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The Legend of Carmen Miranda

By Lara Gabrielle Fowler

Though many outside of the classic film world might not know her name, Carmen Miranda is, nonetheless, one of the most widely recognized figures of Hollywood’s Golden Age. Her signature look, featuring an elaborate hat often made of fruit, has inspired countless imitations in popular media and introduced to American audiences to a colorful manifestation of Brazilian culture, one that has stuck with us through her films and the many incarnations of Carmen Miranda tributes and imitations.

Lucille Ball does an imitation of Carmen Miranda on an episode of I Love Lucy.

It is a bit ironic that the woman who is so strongly associated with Brazil was actually born outside of the country. Maria do Carmo Miranda da Cunha was born in 1909, in the village of Varzea da Olveha e Oliviada in northern Portugal. She moved with her family to Brazil when she was one year old, and grew up in Rio de Janeiro. She was always attracted to show business, but despite her obvious talent, she was forced to put her aspirations on hold to go to work at 14 to help pay medical bills for a sister who had contracted tuberculosis. Interestingly, one of her most notable jobs was as a hatmaker.

She was discovered in 1929 by a Brazilian composer by the name of Josue de Barros, and soon she became the first contract radio singer in Brazil. Her career rose quickly and she was a household name in Brazil by 1936, having appeared in several movies as well as her work in radio.

Her trademark outfit is based on the cultural costume of largely poor Afro-Brazilian locals from the Bahia region of Brazil. She adopted it (in a glamorized style) in 1939 for the movie Banana-da-Terra and the song she sang in the movie, “O que é que a Baiana tem?” became one of her signature songs, intended to shed a new, cheerful light on the often marginalized black Baiana population. Through her usage and popularization of this costume in the United States, and her eventual evolution into the face of Brazil to American audiences, the traditional costume of Bahia is now likely the most recognized cultural outfit of Brazil.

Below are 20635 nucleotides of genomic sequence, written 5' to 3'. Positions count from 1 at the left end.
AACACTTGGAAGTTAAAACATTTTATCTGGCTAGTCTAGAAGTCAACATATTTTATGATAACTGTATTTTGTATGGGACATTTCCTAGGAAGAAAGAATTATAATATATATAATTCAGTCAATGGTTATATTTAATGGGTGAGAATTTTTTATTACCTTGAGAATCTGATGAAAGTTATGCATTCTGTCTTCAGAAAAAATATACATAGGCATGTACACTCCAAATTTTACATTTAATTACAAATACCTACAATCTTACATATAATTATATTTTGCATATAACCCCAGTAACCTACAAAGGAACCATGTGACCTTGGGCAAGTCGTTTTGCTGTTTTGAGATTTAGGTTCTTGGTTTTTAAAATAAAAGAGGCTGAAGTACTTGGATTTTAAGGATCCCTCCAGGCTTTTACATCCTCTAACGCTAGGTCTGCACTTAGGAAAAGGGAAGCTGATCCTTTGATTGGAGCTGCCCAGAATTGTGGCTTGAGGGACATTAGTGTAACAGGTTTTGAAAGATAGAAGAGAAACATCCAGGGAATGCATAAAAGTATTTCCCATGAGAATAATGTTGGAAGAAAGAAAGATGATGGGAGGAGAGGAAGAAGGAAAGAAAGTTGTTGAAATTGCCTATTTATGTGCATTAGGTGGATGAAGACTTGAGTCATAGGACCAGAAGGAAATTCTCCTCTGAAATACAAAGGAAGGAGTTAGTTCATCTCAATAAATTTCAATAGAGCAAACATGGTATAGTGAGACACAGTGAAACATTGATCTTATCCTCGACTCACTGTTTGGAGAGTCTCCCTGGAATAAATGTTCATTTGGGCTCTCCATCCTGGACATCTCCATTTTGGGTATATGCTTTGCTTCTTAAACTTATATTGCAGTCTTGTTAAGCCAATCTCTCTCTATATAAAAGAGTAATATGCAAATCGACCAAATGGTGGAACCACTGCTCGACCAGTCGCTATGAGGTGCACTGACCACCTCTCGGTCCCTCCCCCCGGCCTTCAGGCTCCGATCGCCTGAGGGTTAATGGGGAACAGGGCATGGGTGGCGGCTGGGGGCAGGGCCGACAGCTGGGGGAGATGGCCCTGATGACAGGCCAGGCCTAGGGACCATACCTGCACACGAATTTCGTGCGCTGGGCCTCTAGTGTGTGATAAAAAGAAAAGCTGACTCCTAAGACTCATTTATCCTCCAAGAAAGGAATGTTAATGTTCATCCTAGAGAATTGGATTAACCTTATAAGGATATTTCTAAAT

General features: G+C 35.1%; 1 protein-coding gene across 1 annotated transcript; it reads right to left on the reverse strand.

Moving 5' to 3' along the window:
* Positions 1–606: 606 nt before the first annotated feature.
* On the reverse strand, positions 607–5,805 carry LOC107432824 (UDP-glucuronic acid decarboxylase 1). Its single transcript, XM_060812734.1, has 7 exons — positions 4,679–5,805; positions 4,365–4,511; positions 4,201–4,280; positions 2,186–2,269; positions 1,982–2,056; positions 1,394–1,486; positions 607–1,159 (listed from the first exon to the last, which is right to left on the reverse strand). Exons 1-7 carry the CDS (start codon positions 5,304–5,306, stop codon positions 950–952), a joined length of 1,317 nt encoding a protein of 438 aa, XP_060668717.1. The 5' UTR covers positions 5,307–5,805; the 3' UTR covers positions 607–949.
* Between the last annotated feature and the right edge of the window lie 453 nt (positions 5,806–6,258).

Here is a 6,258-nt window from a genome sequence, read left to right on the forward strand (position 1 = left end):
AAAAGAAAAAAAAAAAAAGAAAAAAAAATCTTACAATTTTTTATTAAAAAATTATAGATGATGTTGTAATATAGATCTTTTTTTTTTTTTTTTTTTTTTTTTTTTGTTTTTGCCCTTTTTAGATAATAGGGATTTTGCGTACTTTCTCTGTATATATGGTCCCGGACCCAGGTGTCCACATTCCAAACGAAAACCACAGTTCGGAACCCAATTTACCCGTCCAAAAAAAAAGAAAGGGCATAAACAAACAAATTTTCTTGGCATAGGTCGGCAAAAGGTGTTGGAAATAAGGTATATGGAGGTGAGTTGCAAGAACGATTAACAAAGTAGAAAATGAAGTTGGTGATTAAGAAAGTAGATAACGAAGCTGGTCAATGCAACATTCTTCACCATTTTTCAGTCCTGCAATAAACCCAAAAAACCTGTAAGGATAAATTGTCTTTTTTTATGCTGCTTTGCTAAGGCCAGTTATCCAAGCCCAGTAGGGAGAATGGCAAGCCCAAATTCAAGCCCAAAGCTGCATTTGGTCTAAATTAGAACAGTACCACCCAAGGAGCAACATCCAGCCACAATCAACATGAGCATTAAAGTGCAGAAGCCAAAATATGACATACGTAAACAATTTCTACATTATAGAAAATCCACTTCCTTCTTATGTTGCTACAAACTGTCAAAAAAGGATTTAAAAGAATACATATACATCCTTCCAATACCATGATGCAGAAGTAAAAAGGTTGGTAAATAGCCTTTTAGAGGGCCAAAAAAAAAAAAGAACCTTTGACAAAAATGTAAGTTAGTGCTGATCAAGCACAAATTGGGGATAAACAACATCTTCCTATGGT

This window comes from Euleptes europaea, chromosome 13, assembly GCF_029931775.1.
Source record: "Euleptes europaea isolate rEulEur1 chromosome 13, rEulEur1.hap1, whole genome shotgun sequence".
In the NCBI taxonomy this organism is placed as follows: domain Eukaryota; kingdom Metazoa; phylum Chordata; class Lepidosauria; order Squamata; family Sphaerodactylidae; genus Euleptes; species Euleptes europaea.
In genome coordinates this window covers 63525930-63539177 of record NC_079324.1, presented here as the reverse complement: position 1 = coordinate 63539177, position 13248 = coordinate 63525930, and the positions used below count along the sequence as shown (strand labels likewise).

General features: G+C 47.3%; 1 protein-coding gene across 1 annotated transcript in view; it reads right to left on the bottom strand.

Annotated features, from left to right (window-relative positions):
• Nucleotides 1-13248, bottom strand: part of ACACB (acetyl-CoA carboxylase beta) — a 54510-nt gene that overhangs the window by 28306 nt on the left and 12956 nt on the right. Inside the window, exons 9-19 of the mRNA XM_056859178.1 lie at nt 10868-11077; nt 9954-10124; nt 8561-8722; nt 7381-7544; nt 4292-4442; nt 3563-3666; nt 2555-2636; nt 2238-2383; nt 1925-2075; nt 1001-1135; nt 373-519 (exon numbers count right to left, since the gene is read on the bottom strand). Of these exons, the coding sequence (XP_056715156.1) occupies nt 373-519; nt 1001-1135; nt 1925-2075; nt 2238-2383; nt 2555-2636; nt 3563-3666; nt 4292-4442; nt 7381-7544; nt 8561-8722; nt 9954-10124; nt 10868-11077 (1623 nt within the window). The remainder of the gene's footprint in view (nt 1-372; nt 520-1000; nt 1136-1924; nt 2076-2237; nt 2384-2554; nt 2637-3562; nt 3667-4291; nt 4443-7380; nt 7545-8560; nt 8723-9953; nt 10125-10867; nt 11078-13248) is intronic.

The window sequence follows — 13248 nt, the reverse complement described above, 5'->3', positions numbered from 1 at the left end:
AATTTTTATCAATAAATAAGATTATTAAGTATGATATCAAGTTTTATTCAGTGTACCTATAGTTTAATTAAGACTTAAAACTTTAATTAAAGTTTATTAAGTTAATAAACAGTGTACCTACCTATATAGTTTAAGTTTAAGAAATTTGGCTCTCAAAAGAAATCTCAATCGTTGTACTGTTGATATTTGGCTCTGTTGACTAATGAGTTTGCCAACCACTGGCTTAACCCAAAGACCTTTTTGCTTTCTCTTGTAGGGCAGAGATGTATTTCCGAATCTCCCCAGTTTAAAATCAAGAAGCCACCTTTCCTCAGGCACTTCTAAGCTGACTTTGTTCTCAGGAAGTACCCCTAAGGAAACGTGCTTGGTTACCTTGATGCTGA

Baiana women in traditional costumes.

She ventured to the United States shortly after making Banana-da-Terra, and, only speaking a few words of English, was given a 4-word part in an Abbott and Costello movie entitled The Streets of Paris. Though her part was minuscule, she nonetheless received good reviews and, as in Brazil, her popularity grew quickly. She was signed to a contract at 20th Century Fox the following year and made Down Argentine Way, in which she sang two songs which would become trademarks.

(Be sure to watch the entirety of the second video–after her signature “Mamae Eu Quero,” she sings another song that is not widely known, but is one of my favorites.)

Miranda soon found herself among the most popular stars in the business. One of her best films, The Gang’s All Here, was made in 1943 and in the same year, she become one of the first Latina entertainers to have her handprints imprinted at Grauman’s Chinese Theatre. By 1945, she was the highest paid actress in Hollywood.

But despite her wild popularity in the United States, her popularity in her native Brazil was beginning to decline. Audiences there felt that she was selling out to American commercialism, exploiting the culture, and forgetting her roots. In addition, Brazilian prejudice was still alive and well–and many criticized Miranda’s numbers as “too black.” Audiences in Argentina were also upset–Miranda’s film Down Argentine Way was heavily criticized for her appearance in a movie about Argentina, when she was singing in Portuguese and wearing her trademark Baiana garb. This, they argued, stereotyped South America. When Miranda returned to Brazil in 1940 for a tour, she was met with mixed to negative reactions. At one performance, the audience booed her when she began to sing “South American Way,” and this deeply affected her. She would not return to Brazil for over a decade.

Suffering from a sense of rejection at the hands of her Brazilian audience, as well as reeling from the effects of a rocky marriage to producer David Alfred Sebastian (whom she had married in 1947), Miranda began to rely heavily on drugs and alcohol. She collapsed during a performance at an Ohio club in 1953, and her doctors advised her to go somewhere where she could rest. That, to her, meant Brazil. She was apprehensive about returning, but upon her arrival she was greeted warmly, and remained in Brazil for over a year.

After her recovery, she went back to the United States and agreed to appear in a segment of the Jimmy Durante Show, but began to feel unwell before filming. During a dance number with Durante, she suddenly fell to her knees, telling Durante that she was “out of breath.” Durante, known for being a generous and demonstrative performer, offered to take her lines, but she pushed through and finished the segment. It turned out that Miranda was not simply exhausted, but had suffered a small heart attack. She suffered a larger one the next day, and she died later that day at her home in Beverly Hills.

Jimmy Durante decided to air the segment as a tribute to her and gave a heartfelt speech at the opening of the show, calling Carmen Miranda “one of the greatest performers I’ve ever known.” We are lucky that the clip survives and is on YouTube. The quality is bad, but here you may see the final performance of the great Carmen Miranda.